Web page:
Thanks!

Jacqueline

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"Tale of Two Cities" is shorter!!! (I loved that one when I was in high school.)

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MUCH shorter! As someone who adored TOTC, and tried to get through Les Mis several times (and failed each time), I'd vote for Dickens.

Don't worry about length, though -- she might as well get used to the HORRENDOUS reading load in that course. :wink: :green: :)

When my daughter gets back from her SI next week I'll run this by her; she just finished AP Euro.

Here's an interesting question, though: what counts as "historical fiction" in this case? Must it be historical from the author's perspective, or just from ours? Must it deal with a significant historical event/period, or may it portray ordinary lives in ordinary times?

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Alexandra and Treefrog,

Thanks for your replies! You raise very good questions, Treefrog. After all, "historical fiction" could be considered a bit of an oxymoron! For this exercise, I'm just going to assume it means a story in which the characters' lives and the "plot" are impacted in some way by actual historical events -- no matter how accurately (or not) the author portrays them.

But the idea of broadening the category to include "ordinary people with ordinary lives" is fun -- "Bridget Jones' Diary" would have to count!

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My DD (15) adores Jane Austen and they are shorter. Or how about Wuthering Heights or Jane Eyre? Or Three Museketeers or the Count of Monte Cristo? Camile by Dumas fils.

I loved Les Miserable but it is at least 1,000 pages. I also love Balzac's novels, mayeb Cousin Bette?

This summer, DD is reading In the Name of the Rose byt Umberto Ecco, set in the middle ages but written in the 80s.

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Liebs, My daughter just finished that Eco book this past spring and loved it. Sounds like your kiddo and mine have similar tastes in books.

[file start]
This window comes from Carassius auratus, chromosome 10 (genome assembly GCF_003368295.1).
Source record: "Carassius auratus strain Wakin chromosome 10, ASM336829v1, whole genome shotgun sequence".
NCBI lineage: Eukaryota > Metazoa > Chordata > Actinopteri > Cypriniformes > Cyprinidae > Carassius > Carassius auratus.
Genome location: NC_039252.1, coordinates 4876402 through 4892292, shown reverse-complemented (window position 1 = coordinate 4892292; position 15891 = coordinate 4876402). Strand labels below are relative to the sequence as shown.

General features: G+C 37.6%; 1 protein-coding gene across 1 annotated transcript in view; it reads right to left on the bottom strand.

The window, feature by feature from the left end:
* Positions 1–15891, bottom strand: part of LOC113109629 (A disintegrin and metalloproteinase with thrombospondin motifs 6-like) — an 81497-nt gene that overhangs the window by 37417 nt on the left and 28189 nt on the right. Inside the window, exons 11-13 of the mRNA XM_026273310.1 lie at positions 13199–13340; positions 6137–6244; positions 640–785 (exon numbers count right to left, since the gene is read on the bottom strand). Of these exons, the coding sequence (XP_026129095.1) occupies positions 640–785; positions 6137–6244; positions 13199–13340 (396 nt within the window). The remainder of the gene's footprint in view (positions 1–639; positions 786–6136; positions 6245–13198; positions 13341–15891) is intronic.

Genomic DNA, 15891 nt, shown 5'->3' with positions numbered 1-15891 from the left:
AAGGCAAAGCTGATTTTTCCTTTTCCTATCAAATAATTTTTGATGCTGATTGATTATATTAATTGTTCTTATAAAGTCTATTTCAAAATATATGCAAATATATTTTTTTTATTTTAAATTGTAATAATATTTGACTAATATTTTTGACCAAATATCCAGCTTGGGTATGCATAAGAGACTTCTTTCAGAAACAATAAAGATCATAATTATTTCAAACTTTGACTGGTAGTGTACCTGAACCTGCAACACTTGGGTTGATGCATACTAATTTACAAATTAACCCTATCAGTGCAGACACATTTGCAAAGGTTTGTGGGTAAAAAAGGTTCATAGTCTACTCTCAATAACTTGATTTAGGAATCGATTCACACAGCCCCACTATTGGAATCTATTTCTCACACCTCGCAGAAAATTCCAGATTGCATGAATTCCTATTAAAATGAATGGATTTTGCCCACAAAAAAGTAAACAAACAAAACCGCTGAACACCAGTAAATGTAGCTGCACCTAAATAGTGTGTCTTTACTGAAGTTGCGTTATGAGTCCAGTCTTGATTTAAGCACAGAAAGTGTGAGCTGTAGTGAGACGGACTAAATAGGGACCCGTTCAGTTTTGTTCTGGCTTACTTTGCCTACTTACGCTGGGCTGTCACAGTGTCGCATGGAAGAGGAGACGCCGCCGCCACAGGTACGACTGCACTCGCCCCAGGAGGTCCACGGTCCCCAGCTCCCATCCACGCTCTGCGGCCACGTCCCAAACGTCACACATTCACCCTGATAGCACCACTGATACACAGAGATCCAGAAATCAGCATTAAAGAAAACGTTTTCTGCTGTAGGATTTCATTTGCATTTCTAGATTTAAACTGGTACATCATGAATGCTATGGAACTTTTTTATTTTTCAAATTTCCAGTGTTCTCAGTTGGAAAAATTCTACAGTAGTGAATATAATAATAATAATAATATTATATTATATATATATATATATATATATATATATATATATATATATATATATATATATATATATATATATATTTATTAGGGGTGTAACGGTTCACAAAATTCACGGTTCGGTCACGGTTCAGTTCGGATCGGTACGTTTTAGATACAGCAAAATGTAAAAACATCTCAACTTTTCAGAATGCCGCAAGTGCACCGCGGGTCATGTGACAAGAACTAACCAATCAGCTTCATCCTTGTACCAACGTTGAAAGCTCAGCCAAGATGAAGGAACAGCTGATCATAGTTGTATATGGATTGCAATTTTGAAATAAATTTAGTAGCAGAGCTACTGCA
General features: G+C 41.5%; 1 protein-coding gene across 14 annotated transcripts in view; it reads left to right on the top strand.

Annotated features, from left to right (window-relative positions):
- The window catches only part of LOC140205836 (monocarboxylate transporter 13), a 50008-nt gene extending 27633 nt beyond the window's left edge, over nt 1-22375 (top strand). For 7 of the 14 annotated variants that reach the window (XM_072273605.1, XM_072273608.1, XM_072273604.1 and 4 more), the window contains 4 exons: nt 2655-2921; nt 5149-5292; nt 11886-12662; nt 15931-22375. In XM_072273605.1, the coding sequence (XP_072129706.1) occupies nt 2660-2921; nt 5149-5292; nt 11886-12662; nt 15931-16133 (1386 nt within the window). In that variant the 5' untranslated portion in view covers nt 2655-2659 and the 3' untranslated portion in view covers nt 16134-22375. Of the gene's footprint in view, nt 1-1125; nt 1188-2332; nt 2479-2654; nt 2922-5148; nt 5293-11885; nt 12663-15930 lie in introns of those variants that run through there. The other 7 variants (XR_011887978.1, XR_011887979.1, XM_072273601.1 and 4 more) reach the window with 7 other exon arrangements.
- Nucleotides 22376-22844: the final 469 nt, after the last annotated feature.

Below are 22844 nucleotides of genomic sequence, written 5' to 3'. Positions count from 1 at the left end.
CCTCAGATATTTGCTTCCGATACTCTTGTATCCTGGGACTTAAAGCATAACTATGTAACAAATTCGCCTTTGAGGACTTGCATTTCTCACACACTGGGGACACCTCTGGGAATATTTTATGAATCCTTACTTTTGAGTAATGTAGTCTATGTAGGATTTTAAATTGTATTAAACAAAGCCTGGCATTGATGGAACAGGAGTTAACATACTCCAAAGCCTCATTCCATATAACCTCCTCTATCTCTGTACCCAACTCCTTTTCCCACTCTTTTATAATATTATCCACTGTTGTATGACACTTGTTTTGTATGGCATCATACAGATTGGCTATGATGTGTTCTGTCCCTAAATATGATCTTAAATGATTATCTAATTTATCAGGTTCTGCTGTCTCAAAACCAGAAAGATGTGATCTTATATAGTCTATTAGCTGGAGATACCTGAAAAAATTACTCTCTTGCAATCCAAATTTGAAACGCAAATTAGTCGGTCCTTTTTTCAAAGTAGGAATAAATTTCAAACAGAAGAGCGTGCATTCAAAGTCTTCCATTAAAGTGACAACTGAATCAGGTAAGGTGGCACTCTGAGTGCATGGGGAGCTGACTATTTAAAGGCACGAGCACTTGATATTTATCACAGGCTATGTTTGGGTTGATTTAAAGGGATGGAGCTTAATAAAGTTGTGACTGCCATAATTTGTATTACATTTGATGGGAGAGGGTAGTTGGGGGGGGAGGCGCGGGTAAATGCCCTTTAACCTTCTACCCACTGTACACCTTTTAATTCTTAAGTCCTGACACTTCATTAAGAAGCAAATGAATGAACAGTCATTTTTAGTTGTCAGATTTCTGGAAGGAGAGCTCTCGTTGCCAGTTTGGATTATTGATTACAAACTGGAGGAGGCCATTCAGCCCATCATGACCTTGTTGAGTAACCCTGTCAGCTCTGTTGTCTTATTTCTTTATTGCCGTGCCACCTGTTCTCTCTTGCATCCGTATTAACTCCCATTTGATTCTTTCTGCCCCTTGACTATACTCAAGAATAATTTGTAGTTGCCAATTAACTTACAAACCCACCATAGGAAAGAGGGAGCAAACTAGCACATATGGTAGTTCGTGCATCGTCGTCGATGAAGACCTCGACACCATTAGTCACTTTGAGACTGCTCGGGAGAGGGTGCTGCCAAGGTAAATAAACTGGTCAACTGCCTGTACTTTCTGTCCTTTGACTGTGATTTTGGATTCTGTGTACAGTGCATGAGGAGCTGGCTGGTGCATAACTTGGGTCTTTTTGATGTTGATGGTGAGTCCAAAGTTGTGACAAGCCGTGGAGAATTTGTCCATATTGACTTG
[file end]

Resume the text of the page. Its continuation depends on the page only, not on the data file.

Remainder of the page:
My own vote, Jacqueline, is probably for TOTC as well although if she were just a tad older, I'd likely recommend "Good King Harry" by Denise Giardina. It's about King Henry V. It's pretty graphic, in warfare descriptions and sexuality so I'm not so sure about a 15 year old reading it. My kiddo's 19 and just finished the book last week. So far everyone I know who's ever read it (I've given it to them all) has loved GKH. It's my 24 year old son's favorite book, one of my favorite's as well as my husband's, and now that daughter and her boyfriend have both read it, they feel the same way. My book club group also felt the same way.

This book is a great one for launching discussions about ethics, with many parallels to today's present world. It's also a darn good love story (had my gruff son with tears in his eyes).

Methinks "Les Miserable" is miserable to wade through. I did it once and have to say that I like the movie very much!

Another great historical novel that's also fairly short is "Darkness at Noon" by Arthur Koestler. I read it in high school and it set me off on a quest to read all the great Russian writers. Come to think of it, "Dr. Zhivago" by Pasternak is yet another one that's worth the read by a high school kid. As is so often the case, the book is so much more multi-faceted than the film.

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Does Historical Fiction have to be about Europe in ages past?

Larry McMurtry's Lonesome Dove is a gorgeous book. Just because it's about the Big Trail doesn't make it any less respectable IMO.

I'm hoping to reread it later this summer, and write a piece about it, since there's a Dutch translation coming.

Balzac's Cousine Bette is a wonderful book; I wouldn't call it a historical novel, thoug. In that case Portnoy's Complaint would be one, too, since Roth wasn't living with his parents anymore when he wrote the book.